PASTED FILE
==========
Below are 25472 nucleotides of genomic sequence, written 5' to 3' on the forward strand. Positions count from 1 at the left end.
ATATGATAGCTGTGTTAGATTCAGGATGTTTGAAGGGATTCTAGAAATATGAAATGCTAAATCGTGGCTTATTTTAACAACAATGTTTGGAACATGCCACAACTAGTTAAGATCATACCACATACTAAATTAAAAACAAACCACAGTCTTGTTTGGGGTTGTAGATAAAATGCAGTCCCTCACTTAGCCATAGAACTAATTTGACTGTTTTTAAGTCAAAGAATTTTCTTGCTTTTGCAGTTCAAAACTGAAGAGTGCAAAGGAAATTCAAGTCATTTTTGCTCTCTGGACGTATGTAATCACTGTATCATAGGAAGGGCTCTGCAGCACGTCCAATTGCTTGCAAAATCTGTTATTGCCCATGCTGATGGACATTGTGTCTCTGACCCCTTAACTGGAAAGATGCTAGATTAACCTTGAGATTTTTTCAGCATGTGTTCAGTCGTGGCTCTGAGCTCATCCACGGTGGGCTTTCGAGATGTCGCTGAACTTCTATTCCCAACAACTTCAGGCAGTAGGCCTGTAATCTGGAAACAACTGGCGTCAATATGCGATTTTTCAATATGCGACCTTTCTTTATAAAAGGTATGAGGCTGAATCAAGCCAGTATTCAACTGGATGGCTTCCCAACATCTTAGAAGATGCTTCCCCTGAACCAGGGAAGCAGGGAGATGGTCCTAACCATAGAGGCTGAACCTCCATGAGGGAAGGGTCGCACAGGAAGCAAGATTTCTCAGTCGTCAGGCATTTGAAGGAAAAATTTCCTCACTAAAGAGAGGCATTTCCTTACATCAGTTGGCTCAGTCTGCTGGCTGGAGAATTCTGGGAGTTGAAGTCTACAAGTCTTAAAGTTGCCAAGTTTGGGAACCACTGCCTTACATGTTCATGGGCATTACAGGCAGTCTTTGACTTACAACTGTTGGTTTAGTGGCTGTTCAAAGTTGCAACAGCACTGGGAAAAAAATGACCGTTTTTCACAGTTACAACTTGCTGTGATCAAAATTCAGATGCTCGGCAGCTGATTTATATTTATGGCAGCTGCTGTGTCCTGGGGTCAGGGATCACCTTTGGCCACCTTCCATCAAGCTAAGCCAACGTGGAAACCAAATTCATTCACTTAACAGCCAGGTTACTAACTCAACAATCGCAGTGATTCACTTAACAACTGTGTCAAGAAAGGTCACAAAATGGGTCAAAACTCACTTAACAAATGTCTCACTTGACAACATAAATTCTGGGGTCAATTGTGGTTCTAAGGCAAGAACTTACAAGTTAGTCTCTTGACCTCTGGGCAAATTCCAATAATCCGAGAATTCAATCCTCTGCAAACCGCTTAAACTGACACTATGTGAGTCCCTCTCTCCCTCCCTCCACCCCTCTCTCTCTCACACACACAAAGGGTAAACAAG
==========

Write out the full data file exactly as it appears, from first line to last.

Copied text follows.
Below are 25472 nucleotides of genomic sequence, written 5' to 3' on the forward strand. Positions count from 1 at the left end.
ATATGATAGCTGTGTTAGATTCAGGATGTTTGAAGGGATTCTAGAAATATGAAATGCTAAATCGTGGCTTATTTTAACAACAATGTTTGGAACATGCCACAACTAGTTAAGATCATACCACATACTAAATTAAAAACAAACCACAGTCTTGTTTGGGGTTGTAGATAAAATGCAGTCCCTCACTTAGCCATAGAACTAATTTGACTGTTTTTAAGTCAAAGAATTTTCTTGCTTTTGCAGTTCAAAACTGAAGAGTGCAAAGGAAATTCAAGTCATTTTTGCTCTCTGGACGTATGTAATCACTGTATCATAGGAAGGGCTCTGCAGCACGTCCAATTGCTTGCAAAATCTGTTATTGCCCATGCTGATGGACATTGTGTCTCTGACCCCTTAACTGGAAAGATGCTAGATTAACCTTGAGATTTTTTCAGCATGTGTTCAGTCGTGGCTCTGAGCTCATCCACGGTGGGCTTTCGAGATGTCGCTGAACTTCTATTCCCAACAACTTCAGGCAGTAGGCCTGTAATCTGGAAACAACTGGCGTCAATATGCGATTTTTCAATATGCGACCTTTCTTTATAAAAGGTATGAGGCTGAATCAAGCCAGTATTCAACTGGATGGCTTCCCAACATCTTAGAAGATGCTTCCCCTGAACCAGGGAAGCAGGGAGATGGTCCTAACCATAGAGGCTGAACCTCCATGAGGGAAGGGTCGCACAGGAAGCAAGATTTCTCAGTCGTCAGGCATTTGAAGGAAAAATTTCCTCACTAAAGAGAGGCATTTCCTTACATCAGTTGGCTCAGTCTGCTGGCTGGAGAATTCTGGGAGTTGAAGTCTACAAGTCTTAAAGTTGCCAAGTTTGGGAACCACTGCCTTACATGTTCATGGGCATTACAGGCAGTCTTTGACTTACAACTGTTGGTTTAGTGGCTGTTCAAAGTTGCAACAGCACTGGGAAAAAAATGACCGTTTTTCACAGTTACAACTTGCTGTGATCAAAATTCAGATGCTCGGCAGCTGATTTATATTTATGGCAGCTGCTGTGTCCTGGGGTCAGGGATCACCTTTGGCCACCTTCCATCAAGCTAAGCCAACGTGGAAACCAAATTCATTCACTTAACAGCCAGGTTACTAACTCAACAATCGCAGTGATTCACTTAACAACTGTGTCAAGAAAGGTCACAAAATGGGTCAAAACTCACTTAACAAATGTCTCACTTGACAACATAAATTCTGGGGTCAATTGTGGTTCTAAGGCAAGAACTTACAAGTTAGTCTCTTGACCTCTGGGCAAATTCCAATAATCCGAGAATTCAATCCTCTGCAAACCGCTTAAACTGACACTATGTGAGTCCCTCTCTCCCTCCCTCCACCCCTCTCTCTCTCACACACACAAAGGGTAAACAAG